Interview Question: How Would a Professor Describe You?

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When you are applying for an entry-level position, a typical job interview question is "How do you think a friend or professor who knows you well would describe you?"   

A first step in preparing to answer this type of question is to analyze the requirements of the job for which you are interviewing. Review the employer's job advertisement and descriptions of similar offerings from other employers. List the personal qualities and skills that the employers seek the most.

Make an Inventory of Your Assets

Reflect upon your past successes in academic projects, jobs, internships, volunteer and campus activities. Identify personal attributes that enabled you to achieve success in those roles.  

Seek Input from Others

Ask professors to write recommendations for you, so you can gain an understanding of how they have viewed your academic work.  You can use this documentation to go beyond speculation about what professors would say about you when answering this type of question.

Ask friends, co-workers, and bosses how they would describe you.

Compare Your List of Qualities to the Job Requirements

Look for overlap between your personal strengths and the key qualifications for your target job.  Make a list of six assets that would help you to make a solid contribution if hired.

Prepare Evidence to Prove Your Personal Strengths 

Your initial response to how a friend or professor would describe you will probably be a simple listing of qualities.  However, employers will often follow up with a question like "Give me an example of how you applied the penchant for organizing that you mentioned?"  Prepare an anecdote, story or example describing how you tapped each strength to produce high-quality work.

Another tactic to support your assertions about your strengths is to reference what professors, advisors or employers have actually said about your performance.  Other forms of recognition like honors for academic achievement, awards for leadership or performance bonuses can be mentioned as evidence that particular qualities helped you to excel in the academic, co-curricular or employment arenas.

Examples of Interview Responses

Here are sample interview answers that you can edit to fit your personal experiences and background:

For a Research Assistant Job: I recently asked my psych professor to write a recommendation, and she mentioned my writing skills, intellectual curiosity and research abilities as keys to my success in her classes.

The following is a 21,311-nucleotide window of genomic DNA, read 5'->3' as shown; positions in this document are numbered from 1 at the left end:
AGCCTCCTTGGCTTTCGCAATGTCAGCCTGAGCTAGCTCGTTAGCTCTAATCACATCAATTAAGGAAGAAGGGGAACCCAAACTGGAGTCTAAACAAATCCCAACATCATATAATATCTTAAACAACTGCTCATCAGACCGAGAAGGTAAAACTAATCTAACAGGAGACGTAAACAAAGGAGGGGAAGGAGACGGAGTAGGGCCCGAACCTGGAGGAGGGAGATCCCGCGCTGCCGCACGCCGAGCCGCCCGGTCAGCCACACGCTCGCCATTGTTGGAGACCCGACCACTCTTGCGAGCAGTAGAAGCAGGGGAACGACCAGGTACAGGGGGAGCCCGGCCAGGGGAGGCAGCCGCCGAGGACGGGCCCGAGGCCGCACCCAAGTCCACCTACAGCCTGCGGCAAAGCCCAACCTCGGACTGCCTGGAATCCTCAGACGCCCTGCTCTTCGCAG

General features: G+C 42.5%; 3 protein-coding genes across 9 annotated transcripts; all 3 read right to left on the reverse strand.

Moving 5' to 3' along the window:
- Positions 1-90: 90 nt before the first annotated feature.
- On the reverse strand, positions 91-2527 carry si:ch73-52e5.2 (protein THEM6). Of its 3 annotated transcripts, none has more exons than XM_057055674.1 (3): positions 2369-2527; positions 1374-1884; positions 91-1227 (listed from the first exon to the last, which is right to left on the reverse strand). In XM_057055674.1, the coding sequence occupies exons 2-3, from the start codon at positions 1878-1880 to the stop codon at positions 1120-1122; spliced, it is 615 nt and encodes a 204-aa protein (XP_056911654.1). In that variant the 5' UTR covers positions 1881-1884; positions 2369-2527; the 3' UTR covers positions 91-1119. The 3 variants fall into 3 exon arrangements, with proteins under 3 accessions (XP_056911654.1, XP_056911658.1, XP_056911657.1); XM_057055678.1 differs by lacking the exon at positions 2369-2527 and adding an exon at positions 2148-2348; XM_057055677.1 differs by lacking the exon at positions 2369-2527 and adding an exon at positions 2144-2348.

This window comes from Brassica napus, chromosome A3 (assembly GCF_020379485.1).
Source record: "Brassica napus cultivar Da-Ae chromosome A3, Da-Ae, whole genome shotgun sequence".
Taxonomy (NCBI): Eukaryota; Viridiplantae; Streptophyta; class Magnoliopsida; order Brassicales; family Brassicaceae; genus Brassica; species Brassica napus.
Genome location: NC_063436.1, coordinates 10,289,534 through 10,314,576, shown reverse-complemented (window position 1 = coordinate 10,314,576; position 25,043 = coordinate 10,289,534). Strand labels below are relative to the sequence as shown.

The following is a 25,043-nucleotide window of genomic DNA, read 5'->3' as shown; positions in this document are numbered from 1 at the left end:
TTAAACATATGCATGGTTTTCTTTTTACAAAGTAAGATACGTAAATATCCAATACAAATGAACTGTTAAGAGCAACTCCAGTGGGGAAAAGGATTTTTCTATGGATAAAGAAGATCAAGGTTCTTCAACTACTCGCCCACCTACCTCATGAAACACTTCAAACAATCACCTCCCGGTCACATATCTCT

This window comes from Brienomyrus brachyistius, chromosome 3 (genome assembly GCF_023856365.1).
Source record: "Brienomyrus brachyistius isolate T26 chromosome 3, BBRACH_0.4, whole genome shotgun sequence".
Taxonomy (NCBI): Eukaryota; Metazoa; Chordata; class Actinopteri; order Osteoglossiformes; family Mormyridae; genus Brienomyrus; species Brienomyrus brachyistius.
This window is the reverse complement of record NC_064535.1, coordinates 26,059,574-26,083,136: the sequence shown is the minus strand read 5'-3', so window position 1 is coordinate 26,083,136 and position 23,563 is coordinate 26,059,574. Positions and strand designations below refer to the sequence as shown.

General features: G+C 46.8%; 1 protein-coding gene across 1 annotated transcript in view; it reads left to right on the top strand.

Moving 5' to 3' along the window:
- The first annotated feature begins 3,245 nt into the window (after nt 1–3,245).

For an Event Planning Position: My friends always tease me about being the one who will organize all our outings.  They think I'm a bit obsessive about nailing down the arrangements, a stickler for details.

Follow-up answer to an employer request for an example of organizational skills: I am the fundraising chair for our sorority, and I helped to orchestrate our campaign to raise money for a local children's shelter.  I recruited volunteers and organized a fashion show that raised over $1000 in donations.

For an Admissions Job: My friends would definitely say I am an extrovert and have the gift of gab. They tease me about starting conversations with everyone around me. 

For a Management Training Job: My sociology professor and academic advisor recently nominated me to be the student representative to the sociology department.  She cited my leadership ability and verbal skills as reasons for her nomination.

For a Consulting Position: I think my friends would say that I am a good listener and problem solver.  I am the one that they seem to come to for advice when they have a personal or academic problem.

Follow up answer to an employer request for an example of problem-solving skills applied to school or work: I was selected as President of the community service club and confronted with the problem of dwindling membership. I devised a strategy whereby each current member recruited one friend to join the organization and started writing a monthly article for the student newspaper about our projects that attracted several new members. We were able to expand membership from 32 to 46 students.

For a Sales Job: Well my friends would definitely say I'm competitive.  I mean they wouldn't say I was obnoxious about it, but they would say I went after things with gusto whether it was ping pong or raising money for the fraternity.

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